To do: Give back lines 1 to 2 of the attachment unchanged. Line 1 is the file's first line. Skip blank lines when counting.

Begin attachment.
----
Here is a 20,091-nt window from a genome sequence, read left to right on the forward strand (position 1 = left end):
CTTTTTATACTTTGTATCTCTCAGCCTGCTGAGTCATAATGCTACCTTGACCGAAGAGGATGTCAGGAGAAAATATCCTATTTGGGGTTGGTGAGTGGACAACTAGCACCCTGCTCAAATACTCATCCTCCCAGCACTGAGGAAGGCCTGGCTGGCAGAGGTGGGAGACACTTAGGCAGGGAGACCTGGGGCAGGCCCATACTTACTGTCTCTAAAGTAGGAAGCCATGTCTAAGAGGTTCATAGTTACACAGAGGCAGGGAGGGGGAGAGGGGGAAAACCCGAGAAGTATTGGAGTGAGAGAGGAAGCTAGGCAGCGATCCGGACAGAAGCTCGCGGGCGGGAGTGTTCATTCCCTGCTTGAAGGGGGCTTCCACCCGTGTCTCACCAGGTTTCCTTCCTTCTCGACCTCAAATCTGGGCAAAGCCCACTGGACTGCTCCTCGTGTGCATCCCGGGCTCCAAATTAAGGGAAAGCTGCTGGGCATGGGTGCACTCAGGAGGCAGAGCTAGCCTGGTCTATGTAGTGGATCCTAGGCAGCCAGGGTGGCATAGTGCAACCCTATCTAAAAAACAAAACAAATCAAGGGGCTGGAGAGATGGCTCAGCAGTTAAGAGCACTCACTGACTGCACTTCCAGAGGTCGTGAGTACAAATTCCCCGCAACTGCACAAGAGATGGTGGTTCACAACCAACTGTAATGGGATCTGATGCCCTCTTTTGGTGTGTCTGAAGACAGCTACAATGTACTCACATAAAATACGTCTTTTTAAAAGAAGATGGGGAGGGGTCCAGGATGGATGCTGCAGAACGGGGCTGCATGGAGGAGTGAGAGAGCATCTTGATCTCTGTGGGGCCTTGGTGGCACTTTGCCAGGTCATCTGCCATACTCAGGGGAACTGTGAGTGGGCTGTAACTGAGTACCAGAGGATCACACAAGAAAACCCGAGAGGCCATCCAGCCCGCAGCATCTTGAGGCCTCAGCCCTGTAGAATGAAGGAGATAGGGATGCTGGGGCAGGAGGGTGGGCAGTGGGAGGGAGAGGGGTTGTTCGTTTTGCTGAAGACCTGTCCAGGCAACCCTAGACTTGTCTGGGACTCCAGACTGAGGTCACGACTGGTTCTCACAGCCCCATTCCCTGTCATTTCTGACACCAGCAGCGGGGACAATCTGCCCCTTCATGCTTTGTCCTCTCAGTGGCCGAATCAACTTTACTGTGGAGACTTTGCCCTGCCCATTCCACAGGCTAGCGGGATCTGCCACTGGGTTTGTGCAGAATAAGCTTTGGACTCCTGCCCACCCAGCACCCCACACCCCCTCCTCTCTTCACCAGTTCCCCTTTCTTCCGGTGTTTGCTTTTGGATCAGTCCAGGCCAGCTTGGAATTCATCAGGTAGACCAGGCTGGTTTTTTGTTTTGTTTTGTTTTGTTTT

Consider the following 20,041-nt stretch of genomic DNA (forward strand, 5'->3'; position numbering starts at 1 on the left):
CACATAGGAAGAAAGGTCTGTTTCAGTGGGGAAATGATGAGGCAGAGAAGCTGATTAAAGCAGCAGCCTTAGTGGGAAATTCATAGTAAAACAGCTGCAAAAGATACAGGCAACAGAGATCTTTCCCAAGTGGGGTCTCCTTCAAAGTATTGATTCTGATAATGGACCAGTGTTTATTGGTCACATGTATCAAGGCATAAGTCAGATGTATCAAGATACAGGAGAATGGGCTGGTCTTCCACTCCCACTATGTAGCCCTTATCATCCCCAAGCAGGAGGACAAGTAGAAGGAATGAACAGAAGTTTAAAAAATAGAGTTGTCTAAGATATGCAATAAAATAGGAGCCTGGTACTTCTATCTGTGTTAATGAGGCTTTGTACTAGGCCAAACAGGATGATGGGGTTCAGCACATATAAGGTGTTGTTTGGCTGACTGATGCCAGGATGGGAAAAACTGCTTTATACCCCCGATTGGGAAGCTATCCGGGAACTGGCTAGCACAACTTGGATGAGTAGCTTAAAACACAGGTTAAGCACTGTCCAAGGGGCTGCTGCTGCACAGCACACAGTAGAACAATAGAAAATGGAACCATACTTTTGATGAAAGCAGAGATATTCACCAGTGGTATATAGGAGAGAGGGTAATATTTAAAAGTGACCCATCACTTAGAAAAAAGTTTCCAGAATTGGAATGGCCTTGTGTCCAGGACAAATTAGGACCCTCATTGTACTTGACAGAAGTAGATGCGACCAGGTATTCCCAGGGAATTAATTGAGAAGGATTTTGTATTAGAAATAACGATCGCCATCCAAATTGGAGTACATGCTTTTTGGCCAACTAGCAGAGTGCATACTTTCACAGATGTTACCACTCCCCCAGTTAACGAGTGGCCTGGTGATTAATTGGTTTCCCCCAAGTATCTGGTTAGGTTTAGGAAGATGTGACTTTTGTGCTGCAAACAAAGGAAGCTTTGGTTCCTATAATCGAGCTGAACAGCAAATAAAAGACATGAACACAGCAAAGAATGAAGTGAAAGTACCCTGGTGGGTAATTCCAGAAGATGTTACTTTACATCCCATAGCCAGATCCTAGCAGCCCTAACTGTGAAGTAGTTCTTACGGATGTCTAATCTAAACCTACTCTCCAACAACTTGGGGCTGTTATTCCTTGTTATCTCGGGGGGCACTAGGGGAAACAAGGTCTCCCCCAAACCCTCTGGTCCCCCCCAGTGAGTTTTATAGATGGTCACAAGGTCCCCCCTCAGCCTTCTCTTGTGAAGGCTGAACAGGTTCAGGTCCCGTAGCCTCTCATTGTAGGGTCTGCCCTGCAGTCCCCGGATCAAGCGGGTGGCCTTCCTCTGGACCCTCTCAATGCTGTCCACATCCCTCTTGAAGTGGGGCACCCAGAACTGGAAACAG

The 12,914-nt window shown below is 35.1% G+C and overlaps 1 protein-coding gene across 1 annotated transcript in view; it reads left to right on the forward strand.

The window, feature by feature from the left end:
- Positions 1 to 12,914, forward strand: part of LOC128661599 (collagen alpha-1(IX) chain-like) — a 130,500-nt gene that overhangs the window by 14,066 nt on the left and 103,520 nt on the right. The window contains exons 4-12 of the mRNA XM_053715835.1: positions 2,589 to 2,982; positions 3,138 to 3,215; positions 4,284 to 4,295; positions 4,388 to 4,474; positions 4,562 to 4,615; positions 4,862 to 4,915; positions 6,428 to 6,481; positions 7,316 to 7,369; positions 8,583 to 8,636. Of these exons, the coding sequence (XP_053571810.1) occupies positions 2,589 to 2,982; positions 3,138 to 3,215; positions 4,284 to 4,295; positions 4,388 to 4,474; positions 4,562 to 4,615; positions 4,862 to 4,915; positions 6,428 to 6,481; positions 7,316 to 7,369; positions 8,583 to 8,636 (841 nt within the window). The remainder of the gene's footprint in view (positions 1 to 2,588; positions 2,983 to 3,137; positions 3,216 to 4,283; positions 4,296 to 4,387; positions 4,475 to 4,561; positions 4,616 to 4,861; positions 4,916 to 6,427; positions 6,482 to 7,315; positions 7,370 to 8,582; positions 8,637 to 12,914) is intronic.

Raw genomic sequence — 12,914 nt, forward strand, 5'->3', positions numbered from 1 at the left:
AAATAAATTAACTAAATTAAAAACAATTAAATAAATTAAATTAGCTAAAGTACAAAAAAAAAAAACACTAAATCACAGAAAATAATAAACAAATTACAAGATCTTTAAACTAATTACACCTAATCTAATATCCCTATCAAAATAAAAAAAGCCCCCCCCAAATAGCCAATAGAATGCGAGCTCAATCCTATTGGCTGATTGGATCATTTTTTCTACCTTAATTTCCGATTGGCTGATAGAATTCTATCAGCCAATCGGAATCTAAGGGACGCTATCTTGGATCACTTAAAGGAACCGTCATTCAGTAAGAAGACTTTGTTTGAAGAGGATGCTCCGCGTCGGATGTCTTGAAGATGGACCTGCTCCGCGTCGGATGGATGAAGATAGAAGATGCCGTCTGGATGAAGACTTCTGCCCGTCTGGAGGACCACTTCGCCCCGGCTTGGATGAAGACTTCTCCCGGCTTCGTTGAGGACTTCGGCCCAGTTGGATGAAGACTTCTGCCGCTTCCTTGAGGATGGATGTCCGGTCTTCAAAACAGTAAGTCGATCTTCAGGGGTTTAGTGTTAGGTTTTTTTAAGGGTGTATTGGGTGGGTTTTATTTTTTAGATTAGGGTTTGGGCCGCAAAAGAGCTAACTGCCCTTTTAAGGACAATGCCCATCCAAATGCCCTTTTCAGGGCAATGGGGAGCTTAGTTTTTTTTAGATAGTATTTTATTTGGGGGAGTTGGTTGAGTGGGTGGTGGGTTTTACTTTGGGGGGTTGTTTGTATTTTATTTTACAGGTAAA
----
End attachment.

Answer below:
Here is a 20,091-nt window from a genome sequence, read left to right on the forward strand (position 1 = left end):
CTTTTTATACTTTGTATCTCTCAGCCTGCTGAGTCATAATGCTACCTTGACCGAAGAGGATGTCAGGAGAAAATATCCTATTTGGGGTTGGTGAGTGGACAACTAGCACCCTGCTCAAATACTCATCCTCCCAGCACTGAGGAAGGCCTGGCTGGCAGAGGTGGGAGACACTTAGGCAGGGAGACCTGGGGCAGGCCCATACTTACTGTCTCTAAAGTAGGAAGCCATGTCTAAGAGGTTCATAGTTACACAGAGGCAGGGAGGGGGAGAGGGGGAAAACCCGAGAAGTATTGGAGTGAGAGAGGAAGCTAGGCAGCGATCCGGACAGAAGCTCGCGGGCGGGAGTGTTCATTCCCTGCTTGAAGGGGGCTTCCACCCGTGTCTCACCAGGTTTCCTTCCTTCTCGACCTCAAATCTGGGCAAAGCCCACTGGACTGCTCCTCGTGTGCATCCCGGGCTCCAAATTAAGGGAAAGCTGCTGGGCATGGGTGCACTCAGGAGGCAGAGCTAGCCTGGTCTATGTAGTGGATCCTAGGCAGCCAGGGTGGCATAGTGCAACCCTATCTAAAAAACAAAACAAATCAAGGGGCTGGAGAGATGGCTCAGCAGTTAAGAGCACTCACTGACTGCACTTCCAGAGGTCGTGAGTACAAATTCCCCGCAACTGCACAAGAGATGGTGGTTCACAACCAACTGTAATGGGATCTGATGCCCTCTTTTGGTGTGTCTGAAGACAGCTACAATGTACTCACATAAAATACGTCTTTTTAAAAGAAGATGGGGAGGGGTCCAGGATGGATGCTGCAGAACGGGGCTGCATGGAGGAGTGAGAGAGCATCTTGATCTCTGTGGGGCCTTGGTGGCACTTTGCCAGGTCATCTGCCATACTCAGGGGAACTGTGAGTGGGCTGTAACTGAGTACCAGAGGATCACACAAGAAAACCCGAGAGGCCATCCAGCCCGCAGCATCTTGAGGCCTCAGCCCTGTAGAATGAAGGAGATAGGGATGCTGGGGCAGGAGGGTGGGCAGTGGGAGGGAGAGGGGTTGTTCGTTTTGCTGAAGACCTGTCCAGGCAACCCTAGACTTGTCTGGGACTCCAGACTGAGGTCACGACTGGTTCTCACAGCCCCATTCCCTGTCATTTCTGACACCAGCAGCGGGGACAATCTGCCCCTTCATGCTTTGTCCTCTCAGTGGCCGAATCAACTTTACTGTGGAGACTTTGCCCTGCCCATTCCACAGGCTAGCGGGATCTGCCACTGGGTTTGTGCAGAATAAGCTTTGGACTCCTGCCCACCCAGCACCCCACACCCCCTCCTCTCTTCACCAGTTCCCCTTTCTTCCGGTGTTTGCTTTTGGATCAGTCCAGGCCAGCTTGGAATTCATCAGGTAGACCAGGCTGGTTTTTTGTTTTGTTTTGTTTTGTTTT